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In America, where food is abundant, it's fairly easy to overeat. But as this ScienCentral News video explains, scientists say animals, possibly including humans, have a brain mechanism that makes them reject foods they don't need.
Temptations not so tempting
Long ago it may have been a lot easier for people to pass up extra food they didn't need - sweet and salty foods like chips and cookies that so many of us crave. Scientists at the University of California, Davis have described for the first time how a protective brain mechanism, evolved long ago, makes sure animals eat a balanced diet of amino acids, the building blocks of protein, while turning from away foods they don't need. It's an ability that people may have once had, but is now lost to modern temptations.
Getting enough amino acids is a priority for the body because they're essential to protein synthesis - the process that powers all the work our bodies do, like maintaining muscle tone, and repairing cuts - basically keeping us healthy.
"If we don't have them in the diet or in our food the way we should," says lead researcher and professor of veterinary medicine Dorothy Giezten, "then we have to start breaking down our own body proteins."
Scientists have known for decades that if an animal is deficient in any of the eight amino acids it needs to survive, it will reject foods that also lack those amino acids and search for other food. But until now, they never understood what controlled this choosy behavior. The researchers reported in the journal Science how a series of biochemical reactions runs this behavior in rats and mice. They say the reactions are identical to those seen in yeast, one of the world's simplest organisms, as well as in pigs, birds, and cats. Because so many different organisms share this mechanism, Giezten says it is second only to that which drives animals to eat when they are hungry. "It's so fundamental that it's conserved across all, what we call eukaryotic species, from all the way across evolution - from the simplest single cell organisms [like yeast], all the way up to people," says Gietzen.
Gietzen says rats will not go directly to foods rich in the amino acids they need. They have to use more of a trial and error approach, tasting a bit of food here and a bit there until they satisfy all of their nutritional needs. She says that if they stumble on a food deficient in the amino acid they need, they reject it within 20 minutes. But if the food has the nutrition they crave, "They plow into [it]," says Gietzen. "You can almost imagine that they're saying 'oh boy this is really good, this is what I was looking for'."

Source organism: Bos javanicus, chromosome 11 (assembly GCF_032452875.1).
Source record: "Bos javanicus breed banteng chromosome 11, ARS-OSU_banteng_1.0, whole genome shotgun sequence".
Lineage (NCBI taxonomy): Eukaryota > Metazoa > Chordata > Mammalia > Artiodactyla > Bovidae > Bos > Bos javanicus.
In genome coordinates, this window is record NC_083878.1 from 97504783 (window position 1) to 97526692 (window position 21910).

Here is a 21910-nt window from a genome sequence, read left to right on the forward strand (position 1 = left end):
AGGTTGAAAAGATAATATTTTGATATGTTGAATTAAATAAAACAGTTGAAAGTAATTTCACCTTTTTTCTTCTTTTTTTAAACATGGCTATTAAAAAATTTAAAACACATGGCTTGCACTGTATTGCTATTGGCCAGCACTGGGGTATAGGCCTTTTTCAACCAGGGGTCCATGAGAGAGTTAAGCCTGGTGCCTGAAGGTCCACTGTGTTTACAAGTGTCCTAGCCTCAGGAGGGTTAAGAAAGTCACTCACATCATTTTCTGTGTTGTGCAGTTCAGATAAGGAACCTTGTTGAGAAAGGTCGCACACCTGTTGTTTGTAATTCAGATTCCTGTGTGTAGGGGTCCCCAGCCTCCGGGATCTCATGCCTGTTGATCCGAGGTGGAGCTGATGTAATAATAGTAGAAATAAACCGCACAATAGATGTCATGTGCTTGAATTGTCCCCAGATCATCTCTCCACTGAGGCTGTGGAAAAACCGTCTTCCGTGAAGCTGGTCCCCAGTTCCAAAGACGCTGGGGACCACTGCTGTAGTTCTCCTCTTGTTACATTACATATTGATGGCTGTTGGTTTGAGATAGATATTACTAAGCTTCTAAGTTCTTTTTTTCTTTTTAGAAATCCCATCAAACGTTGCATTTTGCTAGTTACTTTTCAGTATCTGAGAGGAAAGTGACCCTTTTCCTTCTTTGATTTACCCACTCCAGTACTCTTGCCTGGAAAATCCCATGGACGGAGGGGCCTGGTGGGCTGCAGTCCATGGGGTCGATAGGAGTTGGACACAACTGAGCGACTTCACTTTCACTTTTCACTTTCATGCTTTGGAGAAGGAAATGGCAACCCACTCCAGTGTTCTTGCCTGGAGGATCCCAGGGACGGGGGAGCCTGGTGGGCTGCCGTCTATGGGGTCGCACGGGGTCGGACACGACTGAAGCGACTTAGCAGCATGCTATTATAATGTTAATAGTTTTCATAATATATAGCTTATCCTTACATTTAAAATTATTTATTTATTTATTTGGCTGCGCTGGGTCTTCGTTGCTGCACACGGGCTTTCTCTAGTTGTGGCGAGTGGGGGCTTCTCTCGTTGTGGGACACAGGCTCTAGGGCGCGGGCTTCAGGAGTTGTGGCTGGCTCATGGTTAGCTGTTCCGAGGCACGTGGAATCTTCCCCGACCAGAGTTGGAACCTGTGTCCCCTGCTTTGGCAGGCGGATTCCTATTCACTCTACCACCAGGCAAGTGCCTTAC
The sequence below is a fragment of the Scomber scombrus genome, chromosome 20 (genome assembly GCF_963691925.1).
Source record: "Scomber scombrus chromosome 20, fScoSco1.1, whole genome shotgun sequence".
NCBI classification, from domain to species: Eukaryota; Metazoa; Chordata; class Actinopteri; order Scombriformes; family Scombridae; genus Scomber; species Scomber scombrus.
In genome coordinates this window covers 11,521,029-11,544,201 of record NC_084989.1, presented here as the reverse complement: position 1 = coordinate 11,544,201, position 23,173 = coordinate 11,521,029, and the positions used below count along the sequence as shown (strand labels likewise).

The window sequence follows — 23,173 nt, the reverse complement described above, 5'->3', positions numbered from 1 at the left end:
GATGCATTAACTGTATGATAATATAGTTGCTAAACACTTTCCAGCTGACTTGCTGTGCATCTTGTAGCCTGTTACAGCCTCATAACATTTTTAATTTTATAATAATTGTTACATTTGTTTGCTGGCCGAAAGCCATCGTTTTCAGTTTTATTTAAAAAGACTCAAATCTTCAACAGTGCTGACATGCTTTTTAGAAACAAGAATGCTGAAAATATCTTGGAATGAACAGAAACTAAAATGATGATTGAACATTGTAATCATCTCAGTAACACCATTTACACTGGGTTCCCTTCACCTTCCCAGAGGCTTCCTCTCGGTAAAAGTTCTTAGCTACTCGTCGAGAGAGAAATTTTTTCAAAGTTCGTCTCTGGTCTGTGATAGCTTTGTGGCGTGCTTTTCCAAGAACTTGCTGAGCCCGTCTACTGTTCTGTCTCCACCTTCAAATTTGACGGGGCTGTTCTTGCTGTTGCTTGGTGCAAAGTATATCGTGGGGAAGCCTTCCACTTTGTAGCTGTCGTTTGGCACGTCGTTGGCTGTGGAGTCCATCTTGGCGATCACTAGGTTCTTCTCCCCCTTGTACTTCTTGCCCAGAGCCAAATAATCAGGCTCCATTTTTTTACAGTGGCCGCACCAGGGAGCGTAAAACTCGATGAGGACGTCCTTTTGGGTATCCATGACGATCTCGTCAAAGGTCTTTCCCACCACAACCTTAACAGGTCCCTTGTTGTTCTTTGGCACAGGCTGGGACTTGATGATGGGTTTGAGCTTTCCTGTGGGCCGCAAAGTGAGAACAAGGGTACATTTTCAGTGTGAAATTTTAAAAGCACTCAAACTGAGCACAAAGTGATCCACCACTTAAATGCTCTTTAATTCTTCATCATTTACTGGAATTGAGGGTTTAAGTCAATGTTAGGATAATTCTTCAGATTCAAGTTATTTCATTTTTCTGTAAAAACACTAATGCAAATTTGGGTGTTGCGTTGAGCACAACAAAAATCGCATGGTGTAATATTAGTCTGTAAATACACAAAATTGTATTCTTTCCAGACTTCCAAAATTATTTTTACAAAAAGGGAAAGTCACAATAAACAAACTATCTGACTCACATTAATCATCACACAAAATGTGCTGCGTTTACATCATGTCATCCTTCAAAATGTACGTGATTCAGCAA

How it works
Transfer RNA latching on to an amino acid.
The brain mechanism that controls this behavior requires a lot of teamwork between several different players. They include amino acids and molecules called transfer RNAs, as well as an enzyme known as GCN2.
Normally when there's a healthy balance of amino acids in the body, each transfer RNA latches on to a specific amino acid and carries it away to build proteins. But if the body lacks an essential amino acid, or is "man down," the transfer RNA hooks up with the enzyme GCN2 instead. GCN2 is particularly sensitive to amino acid levels in the brain and has only one job: if the amino acid levels are out of balance, it activates a second enzyme called "p-eIF2a."
Gietzen says this chemical cascade, which all happens just under the animal's brow in an area of the brain called the anterior piriform cortex, results in one of three things - either the animal has enough amino acids and it can make proteins normally, it's missing amino acids and it will go look for other food sources, or it will start breaking down its stored body proteins, sacrificing them for the proteins it needs immediately.
In order to determine how this brain-trick works, Gietzen's team blocked the attachment of amino acids to transfer RNAs in the brains of rats. When they did that, the rats thought they were eating a diet deficient in amino acids so they went off in search of other food, when in fact their diet was well balanced.
In a second experiment, the researchers inactivated the enzyme GCN2 in mice. When GCN2 was out of the game, the mice ate amino acid deficient diets with no problem, indicating they had lost the ability to sense the food was missing the nutrition they needed. "The good thing about this system is that it activates the search for more food before the [the brain tells the body] to start breaking down its own proteins," says Gietzen.
One of Gietzen's mentors, University of Wisconsin-Madison professor emeritus and nutritional scientist Alfred Harper says the team's research is on target and probably true for people, but he says, "Its not the final answer."
image: NBC News
Harper says animal brains, and peoples' in particular, are armed with several ways of ensuring a balanced diet. He points out that the study depended on starving animals of a specific amino acid. "Under those conditions, I think this mechanism would explain [an animal's eating behavior] very nicely." But adds Harper, "There are other things that will influence selection or intake that don't depend on this severe depletion."
While the obesity epidemic in the United States shows people are now clearly eating food they don't nutritionally need, Gietzen points to the combination of rice and beans in traditional South American diets as historical evidence that people did once, though perhaps not consciously, select foods to keep their amino acid levels balanced. Another example, found in every Asian culture is "The processing of soy beans to make a tofu to be used with rice," says Gietzen.